36 ELLEN MASON.could be. Ellen introduced herself as a pupilof Miss Baxter, and as having called hopingto relieve her loneliness for an hour or so.'You are very kind, I am sure,' repliedMrs Gale, very gratefully; 'but I am afraidmy children will be troublesome if you en-courage them, and the baby is quite too heavyfor you, besides not being in a fit condition fora lady to carry.'Ellen denied the weight .of the child asbeing any objection; and said that themother's illness was a sufficient excuse forits appearance; but offered to wash it andput on its night-clothes.It required some little argument to induceMrs Gale to consent to this, yet she did atlast, and Ellen had the extreme satisfaction ofseeing a great improvement in the little one,wrought through her own self-denying exer-tion. Made more comfortable by the ablu-tion, it very soon fell into an easy sleep,and then she laid it on the bed, and felt atliberty to converse with the mother.Mrs Gale was neither improperly loquaci-ous, nor inclined to dwell complainingly uponher sufferings; but she opened her heartfreely in answer to Ellen's sympathising in-

THE VISIT AND THE TRIAL. 37quiries, and the sorrowful story was soonimparted. A kind neighbour came in nowand then, when she could be spared from herown family, to see after the children and her-self, and this was all the attention which theyreceived; yet they were neither desolate norwithout hope. She could not read her Bible,but her mind was well stored with precioustexts, which she could recall; and theseserved to beguile the weary hours.Ellen promised to make her a short visiteach day, and read to her a portion from theBible and other good books, and for thiskindness the sick woman scarcely knew howto express her gratitude. One thing struckEllen particularly. Without having had theadvantage of a good education, Mrs Gale'smanners were refined, and her conversationdisplayed a remarkable degree of intelligence.This she could not but attribute to the spirit,whose fruits are 'love and gentleness' as wellas 'goodness and faith.'Ellen retired from the cottage profited andpleased, and with renewed determinations toput forth every effort to assist the poor family.But as she retraced her way home, her mindhad other and less satisfactory subjects for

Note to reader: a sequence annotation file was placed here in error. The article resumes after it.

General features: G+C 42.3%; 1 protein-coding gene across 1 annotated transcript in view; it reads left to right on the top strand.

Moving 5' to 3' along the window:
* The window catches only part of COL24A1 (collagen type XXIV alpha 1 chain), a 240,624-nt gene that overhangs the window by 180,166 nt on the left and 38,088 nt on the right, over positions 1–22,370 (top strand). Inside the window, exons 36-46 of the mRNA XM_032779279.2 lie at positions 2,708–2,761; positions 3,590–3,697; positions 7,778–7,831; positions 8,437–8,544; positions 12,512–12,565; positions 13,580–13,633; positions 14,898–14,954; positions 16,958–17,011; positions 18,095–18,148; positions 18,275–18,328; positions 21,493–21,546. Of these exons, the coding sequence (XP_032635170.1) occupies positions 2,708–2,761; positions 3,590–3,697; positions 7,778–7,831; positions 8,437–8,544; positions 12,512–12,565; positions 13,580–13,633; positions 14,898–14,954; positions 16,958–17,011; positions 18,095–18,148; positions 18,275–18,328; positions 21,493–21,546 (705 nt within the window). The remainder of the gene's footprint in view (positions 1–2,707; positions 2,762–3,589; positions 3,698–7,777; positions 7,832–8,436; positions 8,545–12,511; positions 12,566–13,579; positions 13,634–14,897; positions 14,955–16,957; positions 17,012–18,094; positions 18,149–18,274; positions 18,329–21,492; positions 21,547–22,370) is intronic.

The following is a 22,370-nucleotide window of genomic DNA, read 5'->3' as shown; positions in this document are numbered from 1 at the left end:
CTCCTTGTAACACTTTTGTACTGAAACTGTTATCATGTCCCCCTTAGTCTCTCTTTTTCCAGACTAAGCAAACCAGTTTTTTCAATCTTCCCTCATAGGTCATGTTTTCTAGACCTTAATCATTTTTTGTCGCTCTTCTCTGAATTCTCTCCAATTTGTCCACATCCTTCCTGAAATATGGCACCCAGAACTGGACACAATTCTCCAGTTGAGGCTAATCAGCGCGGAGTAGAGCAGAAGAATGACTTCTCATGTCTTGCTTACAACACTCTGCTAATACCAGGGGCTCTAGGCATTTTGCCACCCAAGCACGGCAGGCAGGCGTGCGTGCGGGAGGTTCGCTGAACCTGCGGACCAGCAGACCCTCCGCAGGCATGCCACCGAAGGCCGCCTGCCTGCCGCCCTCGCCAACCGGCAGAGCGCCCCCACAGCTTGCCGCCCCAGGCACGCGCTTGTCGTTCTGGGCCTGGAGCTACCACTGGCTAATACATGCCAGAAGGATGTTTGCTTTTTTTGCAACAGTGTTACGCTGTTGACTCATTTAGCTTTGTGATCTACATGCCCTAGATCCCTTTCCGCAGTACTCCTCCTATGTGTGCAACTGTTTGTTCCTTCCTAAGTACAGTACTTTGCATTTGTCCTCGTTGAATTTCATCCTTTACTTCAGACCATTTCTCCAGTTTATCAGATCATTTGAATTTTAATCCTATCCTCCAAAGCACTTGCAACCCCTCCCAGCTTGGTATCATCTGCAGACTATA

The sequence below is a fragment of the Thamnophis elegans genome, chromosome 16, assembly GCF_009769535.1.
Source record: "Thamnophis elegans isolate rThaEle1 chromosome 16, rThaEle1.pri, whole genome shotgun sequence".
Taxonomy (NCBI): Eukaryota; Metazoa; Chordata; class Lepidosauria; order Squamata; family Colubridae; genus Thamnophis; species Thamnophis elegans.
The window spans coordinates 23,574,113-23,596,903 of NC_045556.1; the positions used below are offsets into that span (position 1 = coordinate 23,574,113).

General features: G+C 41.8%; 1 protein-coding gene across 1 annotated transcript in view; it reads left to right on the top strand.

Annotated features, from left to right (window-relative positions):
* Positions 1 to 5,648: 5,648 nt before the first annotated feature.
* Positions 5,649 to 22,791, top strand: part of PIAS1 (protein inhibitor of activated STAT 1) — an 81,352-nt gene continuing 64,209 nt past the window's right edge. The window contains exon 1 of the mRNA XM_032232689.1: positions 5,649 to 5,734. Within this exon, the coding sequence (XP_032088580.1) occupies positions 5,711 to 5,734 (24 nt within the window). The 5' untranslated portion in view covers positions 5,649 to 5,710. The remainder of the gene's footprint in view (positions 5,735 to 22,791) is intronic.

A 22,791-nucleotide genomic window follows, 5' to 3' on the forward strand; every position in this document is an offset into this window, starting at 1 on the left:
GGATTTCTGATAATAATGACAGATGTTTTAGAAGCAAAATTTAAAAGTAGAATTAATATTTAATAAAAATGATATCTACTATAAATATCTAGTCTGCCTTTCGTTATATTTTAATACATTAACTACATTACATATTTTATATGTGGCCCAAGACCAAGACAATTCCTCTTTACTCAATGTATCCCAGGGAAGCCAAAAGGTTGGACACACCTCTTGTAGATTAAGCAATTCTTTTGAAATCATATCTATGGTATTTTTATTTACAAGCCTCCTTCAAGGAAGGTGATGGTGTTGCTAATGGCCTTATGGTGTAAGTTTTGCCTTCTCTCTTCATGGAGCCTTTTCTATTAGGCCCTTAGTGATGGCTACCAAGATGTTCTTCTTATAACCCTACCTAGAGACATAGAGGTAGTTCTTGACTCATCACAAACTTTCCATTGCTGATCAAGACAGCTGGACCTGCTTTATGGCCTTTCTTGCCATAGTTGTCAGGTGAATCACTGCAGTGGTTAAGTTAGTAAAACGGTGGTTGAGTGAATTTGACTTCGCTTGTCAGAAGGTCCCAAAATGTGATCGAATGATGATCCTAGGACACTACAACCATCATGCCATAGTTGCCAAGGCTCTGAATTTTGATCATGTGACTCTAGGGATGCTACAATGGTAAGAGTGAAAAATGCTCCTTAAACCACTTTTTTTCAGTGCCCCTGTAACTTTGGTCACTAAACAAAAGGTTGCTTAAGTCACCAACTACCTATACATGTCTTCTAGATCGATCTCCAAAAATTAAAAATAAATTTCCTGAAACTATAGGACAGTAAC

38 ELLEN MASON.contemplation. It would have been impos-sible for one even less sensitive than Ellen bynature, not to have understood the low esti-mation in which she was held by the most ofher fellow-pupils.That Anna West had exerted a very power-ful agency in producing this, she readily per-ceived; yet why Anna should dislike her shecould not determine. They had been perfectstrangers to each other, until but a few weeksprevious, and since then she could remembernothing which she had done to call forth anysuch feeling.Yet whatever the cause might be, Ellen feltthat her own duty was plain. She was to' rest in the Lord, and wait patiently for Him ;'to put away from her 'all bitterness, andwrath, and anger, and clamour, and evil speak-ing, with all malice ;' and to be kind, tender-nearted and forgiving, even as God, for Christ'ssake, had forgiven her. If she did this, thenshe might appropriate to herself the promise,'No weapon that is formed against thee shallprosper; and every tongue that shall riseagainst thee in judgment thou shalt condemn.'Yes; it was much better that she shouldleave her reputation entirely in the hands of